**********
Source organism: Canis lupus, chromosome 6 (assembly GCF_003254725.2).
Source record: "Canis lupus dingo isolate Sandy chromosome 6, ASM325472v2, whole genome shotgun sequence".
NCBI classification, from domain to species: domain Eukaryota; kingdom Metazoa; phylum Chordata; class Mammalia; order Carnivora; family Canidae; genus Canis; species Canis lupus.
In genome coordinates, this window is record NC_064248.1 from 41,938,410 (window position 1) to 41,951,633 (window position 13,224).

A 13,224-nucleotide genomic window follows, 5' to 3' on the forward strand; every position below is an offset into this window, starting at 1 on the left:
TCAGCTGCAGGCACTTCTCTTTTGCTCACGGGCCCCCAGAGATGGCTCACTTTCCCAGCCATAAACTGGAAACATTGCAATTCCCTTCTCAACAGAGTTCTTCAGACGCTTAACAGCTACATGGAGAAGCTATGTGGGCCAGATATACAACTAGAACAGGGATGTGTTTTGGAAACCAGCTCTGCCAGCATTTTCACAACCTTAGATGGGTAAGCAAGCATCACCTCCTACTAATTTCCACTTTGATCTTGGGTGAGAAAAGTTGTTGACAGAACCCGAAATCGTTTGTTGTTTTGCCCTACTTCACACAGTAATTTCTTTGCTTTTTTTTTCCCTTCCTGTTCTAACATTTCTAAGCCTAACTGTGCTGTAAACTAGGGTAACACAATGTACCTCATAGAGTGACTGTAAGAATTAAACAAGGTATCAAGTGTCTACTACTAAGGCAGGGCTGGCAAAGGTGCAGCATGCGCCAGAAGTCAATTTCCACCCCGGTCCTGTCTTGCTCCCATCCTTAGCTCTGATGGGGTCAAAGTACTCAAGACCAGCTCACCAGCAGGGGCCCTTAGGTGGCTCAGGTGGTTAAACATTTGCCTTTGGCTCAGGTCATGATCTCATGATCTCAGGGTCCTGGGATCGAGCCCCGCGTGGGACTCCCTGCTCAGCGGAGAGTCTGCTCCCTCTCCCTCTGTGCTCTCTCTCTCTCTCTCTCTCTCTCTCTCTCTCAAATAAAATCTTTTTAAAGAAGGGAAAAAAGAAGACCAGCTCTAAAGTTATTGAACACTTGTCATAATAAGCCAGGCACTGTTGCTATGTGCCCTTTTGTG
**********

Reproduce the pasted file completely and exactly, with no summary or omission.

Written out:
Source organism: Canis lupus, chromosome 6 (assembly GCF_003254725.2).
Source record: "Canis lupus dingo isolate Sandy chromosome 6, ASM325472v2, whole genome shotgun sequence".
NCBI classification, from domain to species: domain Eukaryota; kingdom Metazoa; phylum Chordata; class Mammalia; order Carnivora; family Canidae; genus Canis; species Canis lupus.
In genome coordinates, this window is record NC_064248.1 from 41,938,410 (window position 1) to 41,951,633 (window position 13,224).

A 13,224-nucleotide genomic window follows, 5' to 3' on the forward strand; every position below is an offset into this window, starting at 1 on the left:
TCAGCTGCAGGCACTTCTCTTTTGCTCACGGGCCCCCAGAGATGGCTCACTTTCCCAGCCATAAACTGGAAACATTGCAATTCCCTTCTCAACAGAGTTCTTCAGACGCTTAACAGCTACATGGAGAAGCTATGTGGGCCAGATATACAACTAGAACAGGGATGTGTTTTGGAAACCAGCTCTGCCAGCATTTTCACAACCTTAGATGGGTAAGCAAGCATCACCTCCTACTAATTTCCACTTTGATCTTGGGTGAGAAAAGTTGTTGACAGAACCCGAAATCGTTTGTTGTTTTGCCCTACTTCACACAGTAATTTCTTTGCTTTTTTTTTCCCTTCCTGTTCTAACATTTCTAAGCCTAACTGTGCTGTAAACTAGGGTAACACAATGTACCTCATAGAGTGACTGTAAGAATTAAACAAGGTATCAAGTGTCTACTACTAAGGCAGGGCTGGCAAAGGTGCAGCATGCGCCAGAAGTCAATTTCCACCCCGGTCCTGTCTTGCTCCCATCCTTAGCTCTGATGGGGTCAAAGTACTCAAGACCAGCTCACCAGCAGGGGCCCTTAGGTGGCTCAGGTGGTTAAACATTTGCCTTTGGCTCAGGTCATGATCTCATGATCTCAGGGTCCTGGGATCGAGCCCCGCGTGGGACTCCCTGCTCAGCGGAGAGTCTGCTCCCTCTCCCTCTGTGCTCTCTCTCTCTCTCTCTCTCTCTCTCTCTCTCAAATAAAATCTTTTTAAAGAAGGGAAAAAAGAAGACCAGCTCTAAAGTTATTGAACACTTGTCATAATAAGCCAGGCACTGTTGCTATGTGCCCTTTTGTG